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Ancient mtDNA diversity reveals specific population development of wild horses in Switzerland after the Last Glacial Maximum

Ancient mtDNA diversity reveals specific population development of wild horses in Switzerland after the Last Glacial Maximum

  • Julia Elsner, 
  • Michael Hofreiter, 
  • Jörg Schibler, 
  • Angela Schlumbaum


On large geographical scales, changes in animal population distribution and abundance are driven by environmental change due to climatic and anthropogenic processes. However, so far, little is known about population dynamics on a regional scale. We have investigated 92 archaeological horse remains from nine sites mainly adjacent to the Swiss Jura Mountains dating from c. 41,000–5,000 years BP. The time frame includes major environmental turning points such as the Last Glacial Maximum (LGM), followed by steppe vegetation, afforestation and initial re-opening of the landscape by human agricultural activities. To investigate matrilinear population dynamics, we assembled 240 base pairs of the mitochondrial d-loop. FST values indicate large genetic differentiation of the horse populations that were present during and directly after the LGM. After the retreat of the ice, a highly diverse population expanded as demonstrated by significantly negative results for Tajima’s D, Fu’s FS and mismatch analyses. At the same time, a different development took place in Asia where populations declined after the LGM. This first comprehensive investigation of wild horse remains on a regional scale reveals a discontinuous colonisation of succeeding populations, a pattern that diverges from the larger Eurasian trend.


Population distributions and abundance patterns of species are driven by environmental change. Natural and anthropogenic processes impact the availability of food resources for large herbivores, but species respond individually to these challenges (e.g., [1, 2]). Generally, large animals are more likely to react to climate change due to longer generation intervals and smaller effective population size [3]. The Pleistocene-Holocene transition is characterised by profound climatic and thus environmental change, and species well adapted to the open steppe vegetation in Eurasia and North America were confronted with fragmentation and even loss of habitat, yet some were able to establish new niches and survived [1, 4]. A combination of human hunting pressure and habitat fragmentation caused by climate change seems to be the most appropriate explanation for most extinction events in the Old World [58] and is supported by both archaeological and palaeo-climatic evidence.

One of the key species of the Pleistocene steppe was the horse, Equus ferus caballus L. 1758. The palaeontological and archaeological record shows its abundance in an area ranging from North America to southern Europe. In the first genetic studies featuring Pleistocene horses from North America and Eurasia, it emerged that in addition to a mitochondrial clade consisting of North American horses, a second clade included both E. f. caballus from North America and Eurasia, and domestic horses [9, 10]. Cieslak et al. [11] further showed that while some matrilines were regionally confined to Alaska, the Eurasian steppe, and Iberia, others were extremely widely distributed suggesting a panmictic population. The approach of Lorenzen et al. [1] focused on (amongst others) horse population development in response to climate change, habitat distribution and human encroachment on a global scale, mainly featuring specimens from north-eastern Asia and north-western America. A positive correlation between available habitat size and genetic diversity supports their conclusion that climate had been the major driving force in population changes over the past 50 thousand years (ka). Horses were thriving particularly under cold and arid conditions. The authors found, however, that the drastic decline of genetic diversity in horses after the Last Glacial Maximum (LGM) could not be explained by habitat reduction alone and thus might reflect the impact of expanding human populations in Eurasia as indicated by the prevalence of horse remains in the archaeological (not palaeontological) record [1]. This scenario was supported by Orlando et al. [12], who found support for models indicating population reduction in the interglacial phases and expansion during the cold stages of Marine Isotope Stages (MIS) 4 and 3, followed by a 100-fold collapse after the LGM. In contrast to these large scale developments, little is as yet known about the effect of environmental change on regional horse populations, and it is probable that they responded more variably, depending on local conditions.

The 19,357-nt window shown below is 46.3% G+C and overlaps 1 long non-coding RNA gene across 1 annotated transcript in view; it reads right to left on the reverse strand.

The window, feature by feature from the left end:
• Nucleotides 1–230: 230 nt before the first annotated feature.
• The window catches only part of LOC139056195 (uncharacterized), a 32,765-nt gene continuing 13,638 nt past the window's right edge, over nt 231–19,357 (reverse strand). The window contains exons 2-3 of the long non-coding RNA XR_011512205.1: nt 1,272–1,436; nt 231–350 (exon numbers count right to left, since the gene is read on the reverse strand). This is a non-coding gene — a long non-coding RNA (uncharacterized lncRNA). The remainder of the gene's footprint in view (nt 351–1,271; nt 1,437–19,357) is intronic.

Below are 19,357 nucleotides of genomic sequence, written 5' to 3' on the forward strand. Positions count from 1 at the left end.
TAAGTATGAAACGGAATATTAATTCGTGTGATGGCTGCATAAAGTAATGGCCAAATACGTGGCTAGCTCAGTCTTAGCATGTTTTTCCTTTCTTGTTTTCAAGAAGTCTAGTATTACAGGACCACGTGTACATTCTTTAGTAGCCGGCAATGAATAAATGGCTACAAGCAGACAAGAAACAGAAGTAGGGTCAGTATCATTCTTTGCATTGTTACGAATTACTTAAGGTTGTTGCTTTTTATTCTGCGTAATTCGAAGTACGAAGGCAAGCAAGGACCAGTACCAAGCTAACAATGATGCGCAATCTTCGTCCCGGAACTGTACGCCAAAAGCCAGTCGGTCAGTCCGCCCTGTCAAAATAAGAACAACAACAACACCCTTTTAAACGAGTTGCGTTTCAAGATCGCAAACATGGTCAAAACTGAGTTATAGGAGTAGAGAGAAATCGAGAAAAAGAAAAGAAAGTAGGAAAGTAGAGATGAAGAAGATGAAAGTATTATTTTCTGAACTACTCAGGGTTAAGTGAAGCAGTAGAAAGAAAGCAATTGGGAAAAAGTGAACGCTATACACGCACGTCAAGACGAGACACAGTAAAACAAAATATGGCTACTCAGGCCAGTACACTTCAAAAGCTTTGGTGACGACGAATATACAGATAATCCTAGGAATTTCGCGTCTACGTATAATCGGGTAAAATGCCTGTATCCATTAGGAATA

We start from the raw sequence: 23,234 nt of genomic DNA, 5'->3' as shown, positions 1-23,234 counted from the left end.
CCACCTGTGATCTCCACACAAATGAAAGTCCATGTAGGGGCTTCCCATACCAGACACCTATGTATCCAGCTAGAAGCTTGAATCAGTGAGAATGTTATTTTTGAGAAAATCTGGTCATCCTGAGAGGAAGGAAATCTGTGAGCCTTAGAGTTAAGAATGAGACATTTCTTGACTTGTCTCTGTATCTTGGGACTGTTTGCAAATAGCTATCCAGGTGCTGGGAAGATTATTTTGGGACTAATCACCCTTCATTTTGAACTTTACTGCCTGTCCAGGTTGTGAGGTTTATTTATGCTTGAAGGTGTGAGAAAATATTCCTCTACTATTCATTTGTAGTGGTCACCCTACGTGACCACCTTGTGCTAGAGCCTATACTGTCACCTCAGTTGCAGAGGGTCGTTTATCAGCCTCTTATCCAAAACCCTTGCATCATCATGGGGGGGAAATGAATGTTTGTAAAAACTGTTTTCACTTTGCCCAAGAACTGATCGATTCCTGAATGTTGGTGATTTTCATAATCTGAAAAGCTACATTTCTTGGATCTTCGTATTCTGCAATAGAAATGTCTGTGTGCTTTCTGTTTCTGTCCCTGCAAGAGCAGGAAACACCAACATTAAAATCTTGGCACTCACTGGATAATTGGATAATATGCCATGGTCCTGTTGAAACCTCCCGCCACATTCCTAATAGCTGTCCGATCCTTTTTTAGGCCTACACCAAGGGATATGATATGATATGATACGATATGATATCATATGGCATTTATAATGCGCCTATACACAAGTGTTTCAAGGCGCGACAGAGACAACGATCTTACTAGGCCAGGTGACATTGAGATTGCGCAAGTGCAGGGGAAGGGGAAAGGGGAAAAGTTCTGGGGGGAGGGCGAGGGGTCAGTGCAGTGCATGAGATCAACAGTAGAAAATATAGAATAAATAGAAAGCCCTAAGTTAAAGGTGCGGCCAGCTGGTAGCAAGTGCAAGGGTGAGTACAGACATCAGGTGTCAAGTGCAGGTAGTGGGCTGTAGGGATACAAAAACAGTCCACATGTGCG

To investigate this issue, we focused on local horse population development through the course of c. 50 ka in the heterogeneous landscape between and including the Alps and the Jura Mountain Chain—present day Switzerland. This region was subjected to sometimes rapid environmental change. Both Alpine and Jura glaciers reached their maximal extent at c. 25 ka BP and started to retreat between 22 and 21 ka BP [1315]. Deglaciation progressed quite rapidly; the northern Jura c. 50 km south of Basel (Rhine knee area) was ice-free by 19 ka BP [16], while around 18 ka BP, soil development had started in the Alpine foreland [17] when 80% of the LGM ice had melted [18]. Environmental conditions improved rapidly and human (temporary) settlements, first at the foot of the mountains and in caves, later towards the lakes [19], became more numerous [20]. Palynological data indicate herbaceous, heliophilous vegetation until c. 14.7 ka BP, forming grassland interspersed with dwarf shrubs [2022]. At 14.7 ka BP, mean temperature rose by c. 5°C [21] and in the course of the following 2,000 years the landscape turned into open woodland; by 11 ka BP, forest canopy was probably closed [23]. Anthropogenic influence (agricultural activity) becomes traceable around 7 ka BP in the Jura [21] and in the Alpine foreland [24]. Since the Neolithic, large game species have lost significance in human diets [25], but since agriculture and domestic animal husbandry demanded open landscapes, wild species were increasingly displaced. Horses are absent from the Mesolithic archaeological record in Switzerland despite numerous known sites (yet less than from earlier and later periods) which include faunal assemblages [19]. Most likely, the last wild horses in Switzerland stem from Neolithic lakeshore settlements where horses are present in very low amounts; however, it cannot be ultimately ruled out that they represent first domestics [26]. It is assumed that from the Bronze Age onwards, all horse remains stem from domestic animals [27].